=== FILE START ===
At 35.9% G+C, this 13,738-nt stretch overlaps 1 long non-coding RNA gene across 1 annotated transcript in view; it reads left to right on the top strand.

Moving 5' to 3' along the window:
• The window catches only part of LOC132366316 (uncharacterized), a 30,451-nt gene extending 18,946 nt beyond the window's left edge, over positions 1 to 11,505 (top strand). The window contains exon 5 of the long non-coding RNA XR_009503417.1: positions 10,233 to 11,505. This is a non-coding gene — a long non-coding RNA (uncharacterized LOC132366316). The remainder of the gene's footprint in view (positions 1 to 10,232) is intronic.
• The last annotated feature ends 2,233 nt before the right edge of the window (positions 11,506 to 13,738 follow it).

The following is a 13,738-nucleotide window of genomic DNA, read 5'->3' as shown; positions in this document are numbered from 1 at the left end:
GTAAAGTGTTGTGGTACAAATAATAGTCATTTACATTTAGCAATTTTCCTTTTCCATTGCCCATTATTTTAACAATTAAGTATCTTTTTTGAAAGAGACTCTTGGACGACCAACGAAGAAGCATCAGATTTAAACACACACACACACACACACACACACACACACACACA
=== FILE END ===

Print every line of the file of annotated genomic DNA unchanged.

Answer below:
At 35.9% G+C, this 13,738-nt stretch overlaps 1 long non-coding RNA gene across 1 annotated transcript in view; it reads left to right on the top strand.

Moving 5' to 3' along the window:
• The window catches only part of LOC132366316 (uncharacterized), a 30,451-nt gene extending 18,946 nt beyond the window's left edge, over positions 1 to 11,505 (top strand). The window contains exon 5 of the long non-coding RNA XR_009503417.1: positions 10,233 to 11,505. This is a non-coding gene — a long non-coding RNA (uncharacterized LOC132366316). The remainder of the gene's footprint in view (positions 1 to 10,232) is intronic.
• The last annotated feature ends 2,233 nt before the right edge of the window (positions 11,506 to 13,738 follow it).

The following is a 13,738-nucleotide window of genomic DNA, read 5'->3' as shown; positions in this document are numbered from 1 at the left end:
GTAAAGTGTTGTGGTACAAATAATAGTCATTTACATTTAGCAATTTTCCTTTTCCATTGCCCATTATTTTAACAATTAAGTATCTTTTTTGAAAGAGACTCTTGGACGACCAACGAAGAAGCATCAGATTTAAACACACACACACACACACACACACACACACACACACA